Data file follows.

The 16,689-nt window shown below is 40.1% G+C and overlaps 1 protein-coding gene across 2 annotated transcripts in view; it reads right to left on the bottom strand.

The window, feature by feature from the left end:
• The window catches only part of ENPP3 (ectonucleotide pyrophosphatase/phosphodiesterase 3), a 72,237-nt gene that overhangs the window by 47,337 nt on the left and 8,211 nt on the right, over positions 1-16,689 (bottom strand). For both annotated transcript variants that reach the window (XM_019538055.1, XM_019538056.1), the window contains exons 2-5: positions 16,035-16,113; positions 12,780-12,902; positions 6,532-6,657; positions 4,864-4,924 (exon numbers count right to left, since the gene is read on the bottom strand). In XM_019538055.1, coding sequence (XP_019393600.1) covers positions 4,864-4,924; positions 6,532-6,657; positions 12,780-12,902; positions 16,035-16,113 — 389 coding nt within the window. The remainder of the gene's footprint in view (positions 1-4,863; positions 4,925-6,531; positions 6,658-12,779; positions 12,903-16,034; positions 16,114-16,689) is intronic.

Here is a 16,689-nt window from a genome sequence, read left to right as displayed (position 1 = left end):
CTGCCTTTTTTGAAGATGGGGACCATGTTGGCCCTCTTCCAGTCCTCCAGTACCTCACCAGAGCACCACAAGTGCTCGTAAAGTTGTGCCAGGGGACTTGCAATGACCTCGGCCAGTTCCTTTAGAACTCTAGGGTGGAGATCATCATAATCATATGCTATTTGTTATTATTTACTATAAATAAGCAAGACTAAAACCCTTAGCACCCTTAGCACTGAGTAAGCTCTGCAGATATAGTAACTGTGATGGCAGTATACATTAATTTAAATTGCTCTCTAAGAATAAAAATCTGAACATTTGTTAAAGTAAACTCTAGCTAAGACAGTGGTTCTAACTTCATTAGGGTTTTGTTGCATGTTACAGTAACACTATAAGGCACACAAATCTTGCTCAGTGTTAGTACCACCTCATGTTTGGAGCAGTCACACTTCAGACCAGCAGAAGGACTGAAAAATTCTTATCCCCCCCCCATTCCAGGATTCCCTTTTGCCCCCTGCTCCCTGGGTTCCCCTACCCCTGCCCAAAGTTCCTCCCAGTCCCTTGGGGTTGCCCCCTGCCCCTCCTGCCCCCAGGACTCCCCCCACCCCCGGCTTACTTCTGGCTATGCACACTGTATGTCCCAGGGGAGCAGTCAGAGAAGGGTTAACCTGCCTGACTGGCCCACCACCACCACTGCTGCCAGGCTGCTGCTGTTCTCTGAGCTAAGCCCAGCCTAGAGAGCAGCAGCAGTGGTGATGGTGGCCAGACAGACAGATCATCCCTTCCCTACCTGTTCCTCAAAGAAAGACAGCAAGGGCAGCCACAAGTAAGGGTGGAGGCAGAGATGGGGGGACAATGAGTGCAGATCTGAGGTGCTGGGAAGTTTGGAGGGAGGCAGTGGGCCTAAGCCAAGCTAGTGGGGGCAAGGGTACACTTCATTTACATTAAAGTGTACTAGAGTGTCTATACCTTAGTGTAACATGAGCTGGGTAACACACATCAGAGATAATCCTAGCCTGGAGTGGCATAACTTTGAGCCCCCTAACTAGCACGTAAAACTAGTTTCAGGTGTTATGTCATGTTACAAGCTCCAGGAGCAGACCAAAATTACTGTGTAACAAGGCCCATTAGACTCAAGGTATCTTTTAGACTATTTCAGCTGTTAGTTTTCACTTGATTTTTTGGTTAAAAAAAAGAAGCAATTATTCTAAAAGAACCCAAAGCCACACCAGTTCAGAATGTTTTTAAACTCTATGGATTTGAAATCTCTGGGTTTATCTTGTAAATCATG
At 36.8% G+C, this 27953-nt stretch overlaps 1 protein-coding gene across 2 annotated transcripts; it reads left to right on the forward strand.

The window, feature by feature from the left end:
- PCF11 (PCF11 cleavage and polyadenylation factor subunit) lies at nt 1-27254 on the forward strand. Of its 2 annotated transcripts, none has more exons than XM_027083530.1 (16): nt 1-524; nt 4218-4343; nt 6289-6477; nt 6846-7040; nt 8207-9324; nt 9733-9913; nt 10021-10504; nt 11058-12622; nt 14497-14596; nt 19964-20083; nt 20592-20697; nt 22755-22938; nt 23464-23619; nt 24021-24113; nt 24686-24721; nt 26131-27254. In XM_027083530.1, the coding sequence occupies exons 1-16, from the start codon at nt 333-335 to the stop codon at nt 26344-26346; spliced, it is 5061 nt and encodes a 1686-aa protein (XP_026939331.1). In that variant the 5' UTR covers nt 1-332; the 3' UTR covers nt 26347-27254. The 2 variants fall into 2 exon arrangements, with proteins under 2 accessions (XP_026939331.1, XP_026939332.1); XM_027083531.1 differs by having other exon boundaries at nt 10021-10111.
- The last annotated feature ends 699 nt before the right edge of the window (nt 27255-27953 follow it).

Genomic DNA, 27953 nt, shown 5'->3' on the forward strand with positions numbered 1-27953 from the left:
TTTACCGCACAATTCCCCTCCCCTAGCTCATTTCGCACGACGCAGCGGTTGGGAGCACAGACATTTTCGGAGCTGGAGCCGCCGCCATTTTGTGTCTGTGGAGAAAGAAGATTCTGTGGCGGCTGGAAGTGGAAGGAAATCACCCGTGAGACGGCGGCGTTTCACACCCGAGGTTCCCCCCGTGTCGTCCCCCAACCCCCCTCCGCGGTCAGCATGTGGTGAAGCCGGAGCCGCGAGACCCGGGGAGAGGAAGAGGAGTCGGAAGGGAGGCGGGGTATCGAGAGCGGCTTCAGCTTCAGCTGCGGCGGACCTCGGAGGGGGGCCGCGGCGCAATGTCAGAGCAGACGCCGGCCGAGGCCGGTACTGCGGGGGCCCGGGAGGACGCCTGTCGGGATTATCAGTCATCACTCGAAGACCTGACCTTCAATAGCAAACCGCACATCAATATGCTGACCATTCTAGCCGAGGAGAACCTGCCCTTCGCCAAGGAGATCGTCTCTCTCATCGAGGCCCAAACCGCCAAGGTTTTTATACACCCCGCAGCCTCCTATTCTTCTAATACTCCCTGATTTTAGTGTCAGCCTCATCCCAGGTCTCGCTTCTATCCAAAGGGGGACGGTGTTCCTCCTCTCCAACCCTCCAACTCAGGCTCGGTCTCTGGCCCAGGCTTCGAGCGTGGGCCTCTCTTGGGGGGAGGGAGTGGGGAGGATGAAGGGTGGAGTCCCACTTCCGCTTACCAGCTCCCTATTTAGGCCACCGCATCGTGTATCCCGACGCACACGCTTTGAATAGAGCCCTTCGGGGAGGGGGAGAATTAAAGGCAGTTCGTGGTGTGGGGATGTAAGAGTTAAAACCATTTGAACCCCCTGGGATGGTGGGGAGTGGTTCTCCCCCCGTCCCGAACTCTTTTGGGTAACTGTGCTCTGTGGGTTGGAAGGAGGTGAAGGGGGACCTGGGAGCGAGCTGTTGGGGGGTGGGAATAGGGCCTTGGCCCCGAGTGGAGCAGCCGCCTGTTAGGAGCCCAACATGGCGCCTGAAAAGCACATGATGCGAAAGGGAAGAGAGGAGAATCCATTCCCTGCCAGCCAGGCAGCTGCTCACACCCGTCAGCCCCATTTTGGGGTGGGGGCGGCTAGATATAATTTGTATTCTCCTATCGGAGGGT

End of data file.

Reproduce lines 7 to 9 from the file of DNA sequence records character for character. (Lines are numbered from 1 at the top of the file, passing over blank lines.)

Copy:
The window, feature by feature from the left end:
- PCF11 (PCF11 cleavage and polyadenylation factor subunit) lies at nt 1-27254 on the forward strand. Of its 2 annotated transcripts, none has more exons than XM_027083530.1 (16): nt 1-524; nt 4218-4343; nt 6289-6477; nt 6846-7040; nt 8207-9324; nt 9733-9913; nt 10021-10504; nt 11058-12622; nt 14497-14596; nt 19964-20083; nt 20592-20697; nt 22755-22938; nt 23464-23619; nt 24021-24113; nt 24686-24721; nt 26131-27254. In XM_027083530.1, the coding sequence occupies exons 1-16, from the start codon at nt 333-335 to the stop codon at nt 26344-26346; spliced, it is 5061 nt and encodes a 1686-aa protein (XP_026939331.1). In that variant the 5' UTR covers nt 1-332; the 3' UTR covers nt 26347-27254. The 2 variants fall into 2 exon arrangements, with proteins under 2 accessions (XP_026939331.1, XP_026939332.1); XM_027083531.1 differs by having other exon boundaries at nt 10021-10111.
- The last annotated feature ends 699 nt before the right edge of the window (nt 27255-27953 follow it).